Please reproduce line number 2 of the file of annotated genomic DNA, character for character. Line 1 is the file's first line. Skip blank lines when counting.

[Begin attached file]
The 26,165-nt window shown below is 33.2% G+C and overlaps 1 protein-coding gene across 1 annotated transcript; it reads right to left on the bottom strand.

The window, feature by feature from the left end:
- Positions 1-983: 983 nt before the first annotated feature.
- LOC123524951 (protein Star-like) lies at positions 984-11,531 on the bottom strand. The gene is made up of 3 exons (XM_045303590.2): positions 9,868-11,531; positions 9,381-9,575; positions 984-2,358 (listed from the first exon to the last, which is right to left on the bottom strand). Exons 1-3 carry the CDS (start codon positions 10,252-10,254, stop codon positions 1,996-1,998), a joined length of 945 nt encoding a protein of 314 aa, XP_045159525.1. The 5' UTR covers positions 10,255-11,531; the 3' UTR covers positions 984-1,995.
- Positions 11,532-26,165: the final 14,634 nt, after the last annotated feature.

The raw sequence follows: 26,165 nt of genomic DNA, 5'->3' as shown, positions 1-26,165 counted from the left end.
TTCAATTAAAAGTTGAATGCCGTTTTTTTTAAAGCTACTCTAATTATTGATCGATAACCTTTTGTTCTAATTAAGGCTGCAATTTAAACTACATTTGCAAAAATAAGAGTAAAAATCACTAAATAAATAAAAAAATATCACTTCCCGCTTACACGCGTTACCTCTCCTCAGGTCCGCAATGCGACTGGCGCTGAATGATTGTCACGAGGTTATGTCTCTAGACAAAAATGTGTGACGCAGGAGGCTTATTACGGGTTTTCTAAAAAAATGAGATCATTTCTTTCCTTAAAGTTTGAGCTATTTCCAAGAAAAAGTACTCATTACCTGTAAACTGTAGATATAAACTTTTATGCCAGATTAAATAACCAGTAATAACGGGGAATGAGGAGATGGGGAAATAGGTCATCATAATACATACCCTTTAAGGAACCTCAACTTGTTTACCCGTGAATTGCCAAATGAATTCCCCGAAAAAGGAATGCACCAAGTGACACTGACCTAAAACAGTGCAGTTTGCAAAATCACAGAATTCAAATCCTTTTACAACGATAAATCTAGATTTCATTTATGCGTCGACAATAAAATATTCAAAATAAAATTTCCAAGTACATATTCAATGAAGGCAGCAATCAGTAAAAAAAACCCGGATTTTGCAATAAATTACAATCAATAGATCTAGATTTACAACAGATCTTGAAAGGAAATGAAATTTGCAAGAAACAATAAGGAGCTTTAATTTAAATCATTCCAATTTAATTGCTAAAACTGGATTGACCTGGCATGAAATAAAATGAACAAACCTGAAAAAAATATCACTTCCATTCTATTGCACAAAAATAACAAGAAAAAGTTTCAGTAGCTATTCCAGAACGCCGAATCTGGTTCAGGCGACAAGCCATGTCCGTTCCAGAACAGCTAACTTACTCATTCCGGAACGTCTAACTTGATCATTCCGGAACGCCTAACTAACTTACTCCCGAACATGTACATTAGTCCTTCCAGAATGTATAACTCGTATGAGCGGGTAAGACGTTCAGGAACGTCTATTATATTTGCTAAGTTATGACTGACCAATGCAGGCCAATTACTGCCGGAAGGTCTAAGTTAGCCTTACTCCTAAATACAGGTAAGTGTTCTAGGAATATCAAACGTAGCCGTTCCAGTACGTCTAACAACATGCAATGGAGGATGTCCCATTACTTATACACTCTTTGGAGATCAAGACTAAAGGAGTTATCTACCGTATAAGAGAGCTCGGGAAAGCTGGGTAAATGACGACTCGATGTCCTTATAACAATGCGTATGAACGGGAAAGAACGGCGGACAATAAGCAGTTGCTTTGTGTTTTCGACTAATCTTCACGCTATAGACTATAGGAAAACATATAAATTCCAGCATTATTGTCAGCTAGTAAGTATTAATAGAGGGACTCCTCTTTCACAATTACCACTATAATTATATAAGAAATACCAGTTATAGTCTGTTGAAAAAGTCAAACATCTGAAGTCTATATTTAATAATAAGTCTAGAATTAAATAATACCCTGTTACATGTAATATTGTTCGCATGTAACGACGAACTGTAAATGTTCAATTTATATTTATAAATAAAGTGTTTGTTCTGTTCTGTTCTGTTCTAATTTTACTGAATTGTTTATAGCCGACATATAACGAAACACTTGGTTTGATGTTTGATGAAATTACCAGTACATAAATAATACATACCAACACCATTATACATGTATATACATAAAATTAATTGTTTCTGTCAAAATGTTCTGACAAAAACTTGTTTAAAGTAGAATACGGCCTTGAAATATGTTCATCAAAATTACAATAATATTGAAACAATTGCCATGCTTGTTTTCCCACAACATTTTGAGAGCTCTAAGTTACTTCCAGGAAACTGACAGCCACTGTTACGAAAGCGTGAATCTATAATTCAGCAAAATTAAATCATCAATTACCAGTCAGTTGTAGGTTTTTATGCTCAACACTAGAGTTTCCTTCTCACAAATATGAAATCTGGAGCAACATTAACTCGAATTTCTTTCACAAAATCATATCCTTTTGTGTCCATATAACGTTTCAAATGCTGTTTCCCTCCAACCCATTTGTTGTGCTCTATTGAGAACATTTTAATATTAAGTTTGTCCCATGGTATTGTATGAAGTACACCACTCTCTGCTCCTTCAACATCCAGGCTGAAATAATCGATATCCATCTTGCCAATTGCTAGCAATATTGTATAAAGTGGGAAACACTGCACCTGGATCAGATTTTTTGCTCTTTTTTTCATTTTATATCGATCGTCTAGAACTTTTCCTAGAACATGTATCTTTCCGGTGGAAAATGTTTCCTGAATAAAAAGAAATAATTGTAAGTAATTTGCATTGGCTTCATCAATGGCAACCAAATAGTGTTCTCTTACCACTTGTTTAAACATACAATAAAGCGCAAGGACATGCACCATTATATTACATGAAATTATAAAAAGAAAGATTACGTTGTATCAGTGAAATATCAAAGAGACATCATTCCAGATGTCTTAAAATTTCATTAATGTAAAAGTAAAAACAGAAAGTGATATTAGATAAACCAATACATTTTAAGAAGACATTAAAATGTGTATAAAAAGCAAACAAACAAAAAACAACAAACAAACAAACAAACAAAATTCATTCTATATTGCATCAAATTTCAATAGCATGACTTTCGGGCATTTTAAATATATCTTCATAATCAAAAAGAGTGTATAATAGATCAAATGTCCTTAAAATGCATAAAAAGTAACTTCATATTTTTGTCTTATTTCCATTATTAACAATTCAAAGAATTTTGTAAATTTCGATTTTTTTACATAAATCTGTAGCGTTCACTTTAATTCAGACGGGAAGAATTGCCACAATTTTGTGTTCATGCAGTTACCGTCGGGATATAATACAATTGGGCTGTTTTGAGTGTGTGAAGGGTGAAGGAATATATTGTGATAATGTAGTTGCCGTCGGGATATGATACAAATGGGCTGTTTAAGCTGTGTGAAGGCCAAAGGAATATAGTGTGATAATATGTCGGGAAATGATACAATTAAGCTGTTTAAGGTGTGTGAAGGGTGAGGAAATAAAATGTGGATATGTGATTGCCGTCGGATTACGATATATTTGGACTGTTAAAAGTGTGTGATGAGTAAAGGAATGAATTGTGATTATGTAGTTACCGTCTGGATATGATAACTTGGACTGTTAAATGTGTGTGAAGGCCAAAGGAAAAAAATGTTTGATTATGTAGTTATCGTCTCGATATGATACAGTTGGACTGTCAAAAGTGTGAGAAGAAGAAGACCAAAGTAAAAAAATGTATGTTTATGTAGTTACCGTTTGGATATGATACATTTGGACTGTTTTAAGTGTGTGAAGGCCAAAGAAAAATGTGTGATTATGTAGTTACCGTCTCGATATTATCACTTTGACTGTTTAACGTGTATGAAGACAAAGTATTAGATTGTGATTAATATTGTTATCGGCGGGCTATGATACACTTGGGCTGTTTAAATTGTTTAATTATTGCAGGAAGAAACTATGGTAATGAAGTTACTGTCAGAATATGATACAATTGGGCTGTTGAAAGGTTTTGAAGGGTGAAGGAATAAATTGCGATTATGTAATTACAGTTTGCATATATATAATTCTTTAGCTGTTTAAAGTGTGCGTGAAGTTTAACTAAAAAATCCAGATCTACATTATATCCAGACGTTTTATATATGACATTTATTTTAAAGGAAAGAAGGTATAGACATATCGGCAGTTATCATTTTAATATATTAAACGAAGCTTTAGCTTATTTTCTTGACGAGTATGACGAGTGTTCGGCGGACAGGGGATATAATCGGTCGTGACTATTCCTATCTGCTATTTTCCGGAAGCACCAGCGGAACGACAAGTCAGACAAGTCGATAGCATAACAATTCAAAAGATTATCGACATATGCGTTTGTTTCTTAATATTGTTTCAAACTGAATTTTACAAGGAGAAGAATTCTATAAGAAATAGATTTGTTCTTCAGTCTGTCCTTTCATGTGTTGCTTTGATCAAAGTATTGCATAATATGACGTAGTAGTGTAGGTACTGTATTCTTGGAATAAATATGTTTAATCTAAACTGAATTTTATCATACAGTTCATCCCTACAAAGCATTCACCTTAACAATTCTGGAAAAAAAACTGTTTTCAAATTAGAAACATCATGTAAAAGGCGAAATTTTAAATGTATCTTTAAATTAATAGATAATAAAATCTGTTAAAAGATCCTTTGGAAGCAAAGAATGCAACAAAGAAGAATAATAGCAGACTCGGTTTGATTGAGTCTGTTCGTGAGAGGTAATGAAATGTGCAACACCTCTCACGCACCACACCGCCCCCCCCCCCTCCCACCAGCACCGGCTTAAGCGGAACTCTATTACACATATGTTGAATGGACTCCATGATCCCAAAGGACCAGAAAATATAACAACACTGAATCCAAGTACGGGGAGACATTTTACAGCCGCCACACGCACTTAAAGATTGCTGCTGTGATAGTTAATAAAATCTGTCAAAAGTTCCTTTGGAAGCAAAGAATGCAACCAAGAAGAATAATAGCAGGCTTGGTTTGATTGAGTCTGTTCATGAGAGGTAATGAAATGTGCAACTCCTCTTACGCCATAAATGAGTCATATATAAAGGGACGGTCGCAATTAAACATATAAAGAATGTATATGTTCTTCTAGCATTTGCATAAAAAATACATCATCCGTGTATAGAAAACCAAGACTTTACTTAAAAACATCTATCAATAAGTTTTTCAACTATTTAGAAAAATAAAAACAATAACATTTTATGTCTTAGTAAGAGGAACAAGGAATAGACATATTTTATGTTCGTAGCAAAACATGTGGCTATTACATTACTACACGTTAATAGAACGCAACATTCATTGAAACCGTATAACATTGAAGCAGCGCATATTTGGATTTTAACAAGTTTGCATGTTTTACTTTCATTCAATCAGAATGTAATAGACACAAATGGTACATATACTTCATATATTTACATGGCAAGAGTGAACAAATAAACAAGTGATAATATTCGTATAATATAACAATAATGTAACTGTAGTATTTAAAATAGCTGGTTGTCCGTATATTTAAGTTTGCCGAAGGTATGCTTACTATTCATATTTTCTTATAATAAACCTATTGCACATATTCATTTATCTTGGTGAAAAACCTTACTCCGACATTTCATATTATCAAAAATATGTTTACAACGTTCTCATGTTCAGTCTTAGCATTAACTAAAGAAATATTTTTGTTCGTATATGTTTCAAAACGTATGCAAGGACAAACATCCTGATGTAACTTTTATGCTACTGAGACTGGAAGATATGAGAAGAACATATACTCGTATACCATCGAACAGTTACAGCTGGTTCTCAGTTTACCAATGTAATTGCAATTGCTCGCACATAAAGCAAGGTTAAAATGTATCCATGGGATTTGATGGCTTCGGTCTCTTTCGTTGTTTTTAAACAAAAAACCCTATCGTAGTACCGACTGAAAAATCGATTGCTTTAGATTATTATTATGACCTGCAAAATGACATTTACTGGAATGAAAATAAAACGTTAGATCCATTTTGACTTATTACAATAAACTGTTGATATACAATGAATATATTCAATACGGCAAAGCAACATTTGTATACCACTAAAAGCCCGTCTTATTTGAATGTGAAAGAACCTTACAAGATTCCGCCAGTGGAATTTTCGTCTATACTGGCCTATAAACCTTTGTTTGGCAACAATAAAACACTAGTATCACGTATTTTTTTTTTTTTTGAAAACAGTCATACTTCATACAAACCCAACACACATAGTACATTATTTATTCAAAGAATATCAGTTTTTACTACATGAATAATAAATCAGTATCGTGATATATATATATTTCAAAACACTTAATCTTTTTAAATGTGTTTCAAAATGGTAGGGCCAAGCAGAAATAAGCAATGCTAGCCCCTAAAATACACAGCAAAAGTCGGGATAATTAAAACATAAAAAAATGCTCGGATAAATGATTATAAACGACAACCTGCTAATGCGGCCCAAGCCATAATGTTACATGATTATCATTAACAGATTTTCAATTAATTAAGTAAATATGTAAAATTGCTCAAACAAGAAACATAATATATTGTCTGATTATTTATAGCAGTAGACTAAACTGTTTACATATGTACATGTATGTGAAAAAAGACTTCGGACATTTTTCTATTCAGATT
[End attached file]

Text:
The window, feature by feature from the left end: